Addition to Coaching in Medical Education
Written by Victoria Stagg Elliott, MA; Maya M. Hammoud, MD, MBA; Nicole M. Deiorio, MD; Margaret Moore, MBA, MA; and Margaret Wolff, MD, MHPE
One of the most common questions we get asked as authors and editors of Coaching in Medical Education, the third book in the AMA MedEd Innovation series, is how coaching differs from mentoring or advising. These terms are often used interchangeably, even though they are different interventions. While there are commonalities among these activities, they have distinct modalities, experiences, and goals.
How is an adviser different from a coach?
An adviser has gathered professional and life expertise which they adapt and share by providing expert advice. For example, a medical student may approach a medical school adviser to find out how they are progressing toward graduation requirements, identify any gaps to fill, learn how to fill those gaps, get information about options for between-semester endeavors, and consider strategies for the residency application process.
On the other hand, a coach engages in an open, evocative, inquiry to explore the perspectives, knowledge, and resources of the coachee. The coach does not have to be an expert on the intricacies of undergraduate or graduate medical education or on a learner’s specific goals.[i]
How is a mentor different from a coach?
A mentor often has in-depth personal knowledge about the lived experience of mentees and their paths and a vested interest in their success. Mentors provide expertise derived from their own direct experience on a similar path. They have usually already achieved what a mentee aspires to do, and the mentor provides guidance, contacts, and opportunities to help them get there.
A coach facilitates an expanded mindset and skills and does not need to have direct experiences related to a coachee’s goals.1
The Master Adaptive Learner Model
Coaching has become particularly important with the growth of competency-based medical education and the increasing implementation of the Master Adaptive Learner Model.1 The model involves a metacognitive approach to self-directed learning and the development of adaptive expertise. Coaching guides a learner through the Master Adaptive Learner process which includes planning, learning, assessing, and adjusting phases. These phases mirror the Plan-Do-Study-Act cycle of continuous quality improvement.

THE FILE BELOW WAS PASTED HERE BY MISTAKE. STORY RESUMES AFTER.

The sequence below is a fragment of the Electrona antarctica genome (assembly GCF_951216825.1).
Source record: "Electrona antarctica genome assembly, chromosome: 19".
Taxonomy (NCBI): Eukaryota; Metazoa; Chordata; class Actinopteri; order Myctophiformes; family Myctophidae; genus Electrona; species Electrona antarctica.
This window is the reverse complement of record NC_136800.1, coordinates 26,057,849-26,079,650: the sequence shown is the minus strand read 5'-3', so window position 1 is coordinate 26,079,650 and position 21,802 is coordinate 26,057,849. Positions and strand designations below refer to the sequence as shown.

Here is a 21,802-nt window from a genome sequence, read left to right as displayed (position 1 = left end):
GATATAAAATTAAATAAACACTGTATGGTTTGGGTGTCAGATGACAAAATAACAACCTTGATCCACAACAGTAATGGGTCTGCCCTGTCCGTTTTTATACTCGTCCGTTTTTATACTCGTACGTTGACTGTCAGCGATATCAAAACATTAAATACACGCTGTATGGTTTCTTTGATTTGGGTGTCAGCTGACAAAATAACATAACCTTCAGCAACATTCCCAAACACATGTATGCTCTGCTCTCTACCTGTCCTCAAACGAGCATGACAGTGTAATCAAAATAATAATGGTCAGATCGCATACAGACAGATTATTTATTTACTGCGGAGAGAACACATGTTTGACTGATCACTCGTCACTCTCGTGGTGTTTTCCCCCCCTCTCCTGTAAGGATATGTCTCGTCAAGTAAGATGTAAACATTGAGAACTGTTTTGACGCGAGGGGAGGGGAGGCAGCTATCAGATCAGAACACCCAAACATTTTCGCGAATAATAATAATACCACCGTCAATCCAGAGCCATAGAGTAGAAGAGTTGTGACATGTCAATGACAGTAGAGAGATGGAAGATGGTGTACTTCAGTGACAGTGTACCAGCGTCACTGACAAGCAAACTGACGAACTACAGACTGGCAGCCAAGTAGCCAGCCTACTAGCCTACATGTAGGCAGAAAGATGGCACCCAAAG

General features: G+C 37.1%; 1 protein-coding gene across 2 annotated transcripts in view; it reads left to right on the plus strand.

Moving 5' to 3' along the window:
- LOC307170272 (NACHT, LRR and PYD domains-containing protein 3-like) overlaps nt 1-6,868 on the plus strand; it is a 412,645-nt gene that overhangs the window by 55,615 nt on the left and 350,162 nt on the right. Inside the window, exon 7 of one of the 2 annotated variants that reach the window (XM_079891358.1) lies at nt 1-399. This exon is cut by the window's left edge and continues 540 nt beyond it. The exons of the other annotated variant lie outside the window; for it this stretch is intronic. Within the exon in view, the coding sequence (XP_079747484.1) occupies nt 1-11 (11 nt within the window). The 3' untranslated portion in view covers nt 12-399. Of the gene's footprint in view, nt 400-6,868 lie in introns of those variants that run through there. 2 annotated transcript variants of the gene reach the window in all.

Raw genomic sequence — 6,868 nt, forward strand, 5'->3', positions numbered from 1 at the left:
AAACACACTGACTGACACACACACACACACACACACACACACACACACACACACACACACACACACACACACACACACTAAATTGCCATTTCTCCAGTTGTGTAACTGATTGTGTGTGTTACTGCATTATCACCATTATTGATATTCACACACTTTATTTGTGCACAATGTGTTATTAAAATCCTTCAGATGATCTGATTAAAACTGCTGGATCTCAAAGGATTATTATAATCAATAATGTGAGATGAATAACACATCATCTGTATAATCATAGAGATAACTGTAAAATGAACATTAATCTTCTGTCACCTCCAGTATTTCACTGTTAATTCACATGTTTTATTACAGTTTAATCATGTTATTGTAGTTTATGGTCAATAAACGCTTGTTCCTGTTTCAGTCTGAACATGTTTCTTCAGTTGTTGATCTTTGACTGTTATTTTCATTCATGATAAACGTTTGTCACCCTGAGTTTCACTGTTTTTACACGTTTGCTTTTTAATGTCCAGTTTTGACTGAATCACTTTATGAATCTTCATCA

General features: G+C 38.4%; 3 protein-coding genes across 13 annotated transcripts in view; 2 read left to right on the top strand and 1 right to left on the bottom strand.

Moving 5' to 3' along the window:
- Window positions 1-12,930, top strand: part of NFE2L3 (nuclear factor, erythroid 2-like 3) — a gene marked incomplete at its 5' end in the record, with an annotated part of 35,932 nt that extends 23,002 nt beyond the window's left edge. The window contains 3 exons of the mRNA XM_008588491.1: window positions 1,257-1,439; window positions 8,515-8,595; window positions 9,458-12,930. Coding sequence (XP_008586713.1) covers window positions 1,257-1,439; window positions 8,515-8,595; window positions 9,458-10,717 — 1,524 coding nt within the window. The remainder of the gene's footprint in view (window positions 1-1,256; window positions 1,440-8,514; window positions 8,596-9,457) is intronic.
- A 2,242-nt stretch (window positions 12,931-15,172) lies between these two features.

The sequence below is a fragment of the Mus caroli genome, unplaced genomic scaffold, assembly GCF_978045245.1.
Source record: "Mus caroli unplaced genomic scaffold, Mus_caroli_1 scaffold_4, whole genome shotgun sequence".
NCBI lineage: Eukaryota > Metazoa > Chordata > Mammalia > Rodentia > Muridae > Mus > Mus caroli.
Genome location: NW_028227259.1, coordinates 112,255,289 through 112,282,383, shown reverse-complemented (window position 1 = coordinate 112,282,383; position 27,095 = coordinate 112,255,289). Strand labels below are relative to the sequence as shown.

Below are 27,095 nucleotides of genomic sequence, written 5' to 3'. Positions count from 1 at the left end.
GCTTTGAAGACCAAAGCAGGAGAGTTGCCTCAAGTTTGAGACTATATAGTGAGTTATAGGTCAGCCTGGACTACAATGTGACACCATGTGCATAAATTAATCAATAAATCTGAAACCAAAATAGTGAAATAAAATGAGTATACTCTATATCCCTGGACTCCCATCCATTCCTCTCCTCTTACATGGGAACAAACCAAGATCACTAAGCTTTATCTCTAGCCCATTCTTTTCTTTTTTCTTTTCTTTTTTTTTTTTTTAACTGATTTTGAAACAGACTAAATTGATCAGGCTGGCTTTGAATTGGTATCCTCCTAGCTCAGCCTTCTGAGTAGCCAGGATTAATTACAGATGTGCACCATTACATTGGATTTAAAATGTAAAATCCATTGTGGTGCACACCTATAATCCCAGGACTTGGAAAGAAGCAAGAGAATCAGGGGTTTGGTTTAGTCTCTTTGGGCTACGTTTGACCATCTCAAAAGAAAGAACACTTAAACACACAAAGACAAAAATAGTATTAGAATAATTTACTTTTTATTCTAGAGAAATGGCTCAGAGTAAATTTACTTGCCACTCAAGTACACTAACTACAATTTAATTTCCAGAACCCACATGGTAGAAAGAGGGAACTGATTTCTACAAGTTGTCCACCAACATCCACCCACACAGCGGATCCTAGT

So, What Does a Coach Do?
Coaches support learners in prioritizing their own aspirations, values, and needs. A coach holds a learner accountable and improves self-monitoring. While coaches may mentor or advise, these are not their core functions.1 Coaching techniques apply elements of self-determination theory,1 unconditional regard,[ii] curiosity, motivational interviewing,[iii] intentional change theory,[iv] positive psychology,[v] appreciative inquiry,[vi] growth mindset,[vii] and mindfulness[viii] to help a coachee define and work their way toward their aspirations. Coaches will review and help a learner understand their assessments, imagine an ideal future self, identify needs and goals, and co-create a plan to move toward them.
In an advising or mentoring relationship, the agenda is heavily influenced by the institution along with the adviser and the mentor. In a coaching relationship, coachees create their own agenda for change and growth.
What Coaching Looks Like in Practice
Let’s say a medical student wants to pursue academic pediatrics. They will get information about standards for and pathways to pediatrics from their adviser. A mentor will give them additional insight into the pathway to becoming an academic pediatrician derived from their own experiences and may provide introductions and opportunities to aid that process.